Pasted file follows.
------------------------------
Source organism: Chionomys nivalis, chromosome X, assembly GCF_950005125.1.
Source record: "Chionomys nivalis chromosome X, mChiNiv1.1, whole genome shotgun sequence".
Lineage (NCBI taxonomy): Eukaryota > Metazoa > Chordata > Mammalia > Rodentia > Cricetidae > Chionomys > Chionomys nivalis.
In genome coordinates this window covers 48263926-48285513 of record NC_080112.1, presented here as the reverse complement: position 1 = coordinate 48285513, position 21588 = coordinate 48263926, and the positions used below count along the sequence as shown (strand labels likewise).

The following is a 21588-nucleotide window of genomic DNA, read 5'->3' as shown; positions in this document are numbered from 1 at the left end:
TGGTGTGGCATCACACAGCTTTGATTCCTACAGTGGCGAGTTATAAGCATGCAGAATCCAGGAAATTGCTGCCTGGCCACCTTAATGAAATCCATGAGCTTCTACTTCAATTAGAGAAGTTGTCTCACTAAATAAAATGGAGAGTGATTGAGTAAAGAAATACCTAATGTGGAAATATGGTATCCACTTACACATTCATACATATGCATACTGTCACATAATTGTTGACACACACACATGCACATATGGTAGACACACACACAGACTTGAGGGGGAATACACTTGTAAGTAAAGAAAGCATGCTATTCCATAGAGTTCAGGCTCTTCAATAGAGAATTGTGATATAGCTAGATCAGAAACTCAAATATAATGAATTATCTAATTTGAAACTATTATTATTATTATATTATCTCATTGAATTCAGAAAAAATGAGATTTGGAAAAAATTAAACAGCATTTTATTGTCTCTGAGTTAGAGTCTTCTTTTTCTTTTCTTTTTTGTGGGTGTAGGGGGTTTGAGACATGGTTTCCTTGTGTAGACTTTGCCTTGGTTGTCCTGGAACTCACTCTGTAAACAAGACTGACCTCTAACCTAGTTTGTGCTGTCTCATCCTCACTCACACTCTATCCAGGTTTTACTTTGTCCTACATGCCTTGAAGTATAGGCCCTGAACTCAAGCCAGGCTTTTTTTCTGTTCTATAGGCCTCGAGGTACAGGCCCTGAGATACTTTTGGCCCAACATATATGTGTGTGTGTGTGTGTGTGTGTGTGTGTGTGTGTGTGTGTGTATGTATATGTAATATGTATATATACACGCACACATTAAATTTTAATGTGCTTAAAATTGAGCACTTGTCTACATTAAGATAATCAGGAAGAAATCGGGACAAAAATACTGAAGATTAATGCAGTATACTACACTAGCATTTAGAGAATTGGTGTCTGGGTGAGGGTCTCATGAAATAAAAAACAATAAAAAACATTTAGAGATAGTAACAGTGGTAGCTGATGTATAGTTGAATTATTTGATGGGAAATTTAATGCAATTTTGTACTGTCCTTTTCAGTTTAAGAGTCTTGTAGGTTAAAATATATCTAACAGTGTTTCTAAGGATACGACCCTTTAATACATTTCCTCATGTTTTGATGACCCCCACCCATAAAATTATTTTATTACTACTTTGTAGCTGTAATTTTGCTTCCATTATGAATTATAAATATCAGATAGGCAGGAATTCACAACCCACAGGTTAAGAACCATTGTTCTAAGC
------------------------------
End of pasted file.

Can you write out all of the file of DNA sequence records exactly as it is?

Source organism: Chionomys nivalis, chromosome X, assembly GCF_950005125.1.
Source record: "Chionomys nivalis chromosome X, mChiNiv1.1, whole genome shotgun sequence".
Lineage (NCBI taxonomy): Eukaryota > Metazoa > Chordata > Mammalia > Rodentia > Cricetidae > Chionomys > Chionomys nivalis.
In genome coordinates this window covers 48263926-48285513 of record NC_080112.1, presented here as the reverse complement: position 1 = coordinate 48285513, position 21588 = coordinate 48263926, and the positions used below count along the sequence as shown (strand labels likewise).

The following is a 21588-nucleotide window of genomic DNA, read 5'->3' as shown; positions in this document are numbered from 1 at the left end:
TGGTGTGGCATCACACAGCTTTGATTCCTACAGTGGCGAGTTATAAGCATGCAGAATCCAGGAAATTGCTGCCTGGCCACCTTAATGAAATCCATGAGCTTCTACTTCAATTAGAGAAGTTGTCTCACTAAATAAAATGGAGAGTGATTGAGTAAAGAAATACCTAATGTGGAAATATGGTATCCACTTACACATTCATACATATGCATACTGTCACATAATTGTTGACACACACACATGCACATATGGTAGACACACACACAGACTTGAGGGGGAATACACTTGTAAGTAAAGAAAGCATGCTATTCCATAGAGTTCAGGCTCTTCAATAGAGAATTGTGATATAGCTAGATCAGAAACTCAAATATAATGAATTATCTAATTTGAAACTATTATTATTATTATATTATCTCATTGAATTCAGAAAAAATGAGATTTGGAAAAAATTAAACAGCATTTTATTGTCTCTGAGTTAGAGTCTTCTTTTTCTTTTCTTTTTTGTGGGTGTAGGGGGTTTGAGACATGGTTTCCTTGTGTAGACTTTGCCTTGGTTGTCCTGGAACTCACTCTGTAAACAAGACTGACCTCTAACCTAGTTTGTGCTGTCTCATCCTCACTCACACTCTATCCAGGTTTTACTTTGTCCTACATGCCTTGAAGTATAGGCCCTGAACTCAAGCCAGGCTTTTTTTCTGTTCTATAGGCCTCGAGGTACAGGCCCTGAGATACTTTTGGCCCAACATATATGTGTGTGTGTGTGTGTGTGTGTGTGTGTGTGTGTGTGTGTGTATGTATATGTAATATGTATATATACACGCACACATTAAATTTTAATGTGCTTAAAATTGAGCACTTGTCTACATTAAGATAATCAGGAAGAAATCGGGACAAAAATACTGAAGATTAATGCAGTATACTACACTAGCATTTAGAGAATTGGTGTCTGGGTGAGGGTCTCATGAAATAAAAAACAATAAAAAACATTTAGAGATAGTAACAGTGGTAGCTGATGTATAGTTGAATTATTTGATGGGAAATTTAATGCAATTTTGTACTGTCCTTTTCAGTTTAAGAGTCTTGTAGGTTAAAATATATCTAACAGTGTTTCTAAGGATACGACCCTTTAATACATTTCCTCATGTTTTGATGACCCCCACCCATAAAATTATTTTATTACTACTTTGTAGCTGTAATTTTGCTTCCATTATGAATTATAAATATCAGATAGGCAGGAATTCACAACCCACAGGTTAAGAACCATTGTTCTAAGC